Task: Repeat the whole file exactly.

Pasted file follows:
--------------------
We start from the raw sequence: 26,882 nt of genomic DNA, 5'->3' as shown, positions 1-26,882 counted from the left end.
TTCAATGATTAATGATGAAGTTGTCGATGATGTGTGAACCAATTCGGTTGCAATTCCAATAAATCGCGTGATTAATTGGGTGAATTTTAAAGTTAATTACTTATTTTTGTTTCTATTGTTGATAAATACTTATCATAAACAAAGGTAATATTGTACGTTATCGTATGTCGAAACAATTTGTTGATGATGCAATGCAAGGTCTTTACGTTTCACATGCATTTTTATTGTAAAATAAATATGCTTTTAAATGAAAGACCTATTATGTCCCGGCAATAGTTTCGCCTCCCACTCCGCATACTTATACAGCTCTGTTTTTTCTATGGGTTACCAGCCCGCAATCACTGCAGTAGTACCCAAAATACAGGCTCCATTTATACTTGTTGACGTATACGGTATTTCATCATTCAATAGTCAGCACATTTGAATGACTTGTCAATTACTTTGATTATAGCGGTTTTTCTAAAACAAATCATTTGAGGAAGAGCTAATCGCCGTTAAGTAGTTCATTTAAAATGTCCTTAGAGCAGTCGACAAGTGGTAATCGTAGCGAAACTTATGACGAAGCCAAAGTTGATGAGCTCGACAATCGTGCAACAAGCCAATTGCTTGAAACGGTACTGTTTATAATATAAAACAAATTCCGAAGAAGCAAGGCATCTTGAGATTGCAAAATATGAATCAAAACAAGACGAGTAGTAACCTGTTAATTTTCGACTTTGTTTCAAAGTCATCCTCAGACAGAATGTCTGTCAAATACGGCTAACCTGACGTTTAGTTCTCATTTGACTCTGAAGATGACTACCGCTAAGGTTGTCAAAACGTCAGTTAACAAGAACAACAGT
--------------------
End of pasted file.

We start from the raw sequence: 26,882 nt of genomic DNA, 5'->3' as shown, positions 1-26,882 counted from the left end.
TTCAATGATTAATGATGAAGTTGTCGATGATGTGTGAACCAATTCGGTTGCAATTCCAATAAATCGCGTGATTAATTGGGTGAATTTTAAAGTTAATTACTTATTTTTGTTTCTATTGTTGATAAATACTTATCATAAACAAAGGTAATATTGTACGTTATCGTATGTCGAAACAATTTGTTGATGATGCAATGCAAGGTCTTTACGTTTCACATGCATTTTTATTGTAAAATAAATATGCTTTTAAATGAAAGACCTATTATGTCCCGGCAATAGTTTCGCCTCCCACTCCGCATACTTATACAGCTCTGTTTTTTCTATGGGTTACCAGCCCGCAATCACTGCAGTAGTACCCAAAATACAGGCTCCATTTATACTTGTTGACGTATACGGTATTTCATCATTCAATAGTCAGCACATTTGAATGACTTGTCAATTACTTTGATTATAGCGGTTTTTCTAAAACAAATCATTTGAGGAAGAGCTAATCGCCGTTAAGTAGTTCATTTAAAATGTCCTTAGAGCAGTCGACAAGTGGTAATCGTAGCGAAACTTATGACGAAGCCAAAGTTGATGAGCTCGACAATCGTGCAACAAGCCAATTGCTTGAAACGGTACTGTTTATAATATAAAACAAATTCCGAAGAAGCAAGGCATCTTGAGATTGCAAAATATGAATCAAAACAAGACGAGTAGTAACCTGTTAATTTTCGACTTTGTTTCAAAGTCATCCTCAGACAGAATGTCTGTCAAATACGGCTAACCTGACGTTTAGTTCTCATTTGACTCTGAAGATGACTACCGCTAAGGTTGTCAAAACGTCAGTTAACAAGAACAACAGT